By this time, too, Dave and I were “together,” (in fact, we were engaged – how that came about is a story for another time) even if we were separated by the Atlantic Ocean. When I told him I would be in DC for a few days, he decided to come over from Scotland and share the Washington time with me. Having never been to DC before, I planned to go up a couple of days early, rent a bike and explore the Mall and other DC highlights. Our flight schedules were so we would meet for the very first time at the airport.
The flight to DC was made easier to bear because I was headed to meet Dave. Although my flight arrived shortly before his, he would be there. I was going to be with him.
Amazing the strength Love will give us, eh?
So I summoned up my inner Sarah Connor persona and got on the plane.
We had a couple of free days before my meetings started and, of course, our evenings together. We were now “formally” engaged, with the ring Dave brought from Scotland on my finger!
Those few short days flew by, but memories and scenes from that magical time will be with me forever. I’m not talking just about “our” time but the time spent with LAF personnel, my brothers and sisters in survivorship, the training we received as survivor advocates and meetings with lawmakers on Capitol Hill to discuss issues of cancer survivorship.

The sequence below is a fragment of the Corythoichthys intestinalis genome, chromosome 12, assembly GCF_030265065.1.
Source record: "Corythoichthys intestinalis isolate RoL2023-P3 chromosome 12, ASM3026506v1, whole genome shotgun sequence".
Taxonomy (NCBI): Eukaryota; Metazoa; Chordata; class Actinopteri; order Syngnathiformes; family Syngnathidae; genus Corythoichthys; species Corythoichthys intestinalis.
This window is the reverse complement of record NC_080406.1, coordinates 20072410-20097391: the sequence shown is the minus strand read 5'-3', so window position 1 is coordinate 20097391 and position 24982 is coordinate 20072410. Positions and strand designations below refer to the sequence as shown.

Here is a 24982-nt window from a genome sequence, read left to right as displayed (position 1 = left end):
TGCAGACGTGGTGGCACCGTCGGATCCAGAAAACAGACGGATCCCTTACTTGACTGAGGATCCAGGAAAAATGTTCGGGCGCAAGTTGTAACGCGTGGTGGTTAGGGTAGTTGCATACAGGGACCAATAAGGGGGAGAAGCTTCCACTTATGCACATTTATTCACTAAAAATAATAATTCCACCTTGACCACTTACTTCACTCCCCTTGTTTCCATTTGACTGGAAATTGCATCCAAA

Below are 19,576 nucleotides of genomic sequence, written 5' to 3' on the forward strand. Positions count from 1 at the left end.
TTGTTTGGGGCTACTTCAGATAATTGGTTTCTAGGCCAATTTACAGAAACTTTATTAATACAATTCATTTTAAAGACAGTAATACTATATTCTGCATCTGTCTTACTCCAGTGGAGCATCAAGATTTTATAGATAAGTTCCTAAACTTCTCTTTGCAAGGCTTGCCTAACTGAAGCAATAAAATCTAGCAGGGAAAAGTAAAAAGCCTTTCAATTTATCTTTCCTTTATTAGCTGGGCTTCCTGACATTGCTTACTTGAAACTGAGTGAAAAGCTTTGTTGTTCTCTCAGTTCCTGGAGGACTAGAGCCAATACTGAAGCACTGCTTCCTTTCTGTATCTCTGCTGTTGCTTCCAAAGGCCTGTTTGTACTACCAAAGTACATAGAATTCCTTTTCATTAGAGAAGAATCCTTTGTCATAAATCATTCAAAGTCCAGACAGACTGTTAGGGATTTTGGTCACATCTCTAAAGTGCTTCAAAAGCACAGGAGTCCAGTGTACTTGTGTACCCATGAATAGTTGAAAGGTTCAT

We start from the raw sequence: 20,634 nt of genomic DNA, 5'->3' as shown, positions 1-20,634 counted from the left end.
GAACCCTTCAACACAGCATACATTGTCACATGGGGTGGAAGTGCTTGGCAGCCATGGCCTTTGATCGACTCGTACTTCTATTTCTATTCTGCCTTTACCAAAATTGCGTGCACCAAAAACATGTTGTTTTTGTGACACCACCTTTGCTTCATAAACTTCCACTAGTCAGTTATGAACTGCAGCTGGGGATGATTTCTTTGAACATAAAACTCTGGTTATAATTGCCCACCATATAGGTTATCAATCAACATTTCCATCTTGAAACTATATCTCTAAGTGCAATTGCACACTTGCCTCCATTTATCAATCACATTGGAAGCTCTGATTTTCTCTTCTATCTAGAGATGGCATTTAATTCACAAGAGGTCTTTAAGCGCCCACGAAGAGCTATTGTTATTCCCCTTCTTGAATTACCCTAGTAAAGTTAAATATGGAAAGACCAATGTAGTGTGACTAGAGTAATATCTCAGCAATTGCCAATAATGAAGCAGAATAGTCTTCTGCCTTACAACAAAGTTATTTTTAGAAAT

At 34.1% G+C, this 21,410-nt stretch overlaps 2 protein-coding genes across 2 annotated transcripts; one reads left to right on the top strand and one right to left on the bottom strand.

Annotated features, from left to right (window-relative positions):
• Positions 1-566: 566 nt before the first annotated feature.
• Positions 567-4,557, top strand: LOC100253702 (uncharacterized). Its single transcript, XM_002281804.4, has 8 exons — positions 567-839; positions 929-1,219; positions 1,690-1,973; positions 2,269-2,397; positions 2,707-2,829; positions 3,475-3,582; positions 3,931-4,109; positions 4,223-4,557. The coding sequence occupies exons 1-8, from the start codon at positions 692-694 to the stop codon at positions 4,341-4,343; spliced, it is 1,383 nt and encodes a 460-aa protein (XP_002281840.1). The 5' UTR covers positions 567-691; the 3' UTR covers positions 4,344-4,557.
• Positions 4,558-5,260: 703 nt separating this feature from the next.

Of course, the time came for Dave to return to Scotland and me to Texas. We did, however, now have plans in place to go forward with our new life. There was the flight home – alone again – to be endured.
The plane was not full and I had the row of seats to myself. I finished up some LAF paperwork as the plane made its way towards Austin. When that was done and as we flew into a thunderstorm and turbulence, I snuggled up with the small stuff sheep Dave had given me and . . .
. . . I fell asleep.
Egads. I slept through the “bumps in the road” at high altitude, through the lightning and lashing rain. I freakin’ slept and awoke as we neared Austin, feeling refreshed. That hasn’t happened since, not even when returning to Scotland on those long transatlantic flights.
Were both of these experiences impulsive decisions? Yes, in my book, but with purpose.
Hmmm . . . guess when I do something impulsive it’s not sometime like buying a new pair of shoes, but an adventure!
My life is a bit more routine these days, with fewer major events such as the above, and that’s fine. I do, however, at times look back on my life and think, “Wow. I’ve done some stuff, ya know it?”
When was there a time you acted on impulse and “went crazy?”
“Among the Indians there have been no written laws. Customs handed down from generation to generation have been the only laws to guide them. Every one might act different from what was considered right, did he choose to do so, but such acts would bring upon him the censure of the Nation . . . This fear of the Nation’s censure acted as a mighty band, binding all in one social, honorable compact.”
- George Copway, Ojibway chief, 1818-1863
365 Days of Walking the Red Road
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I am a Warrior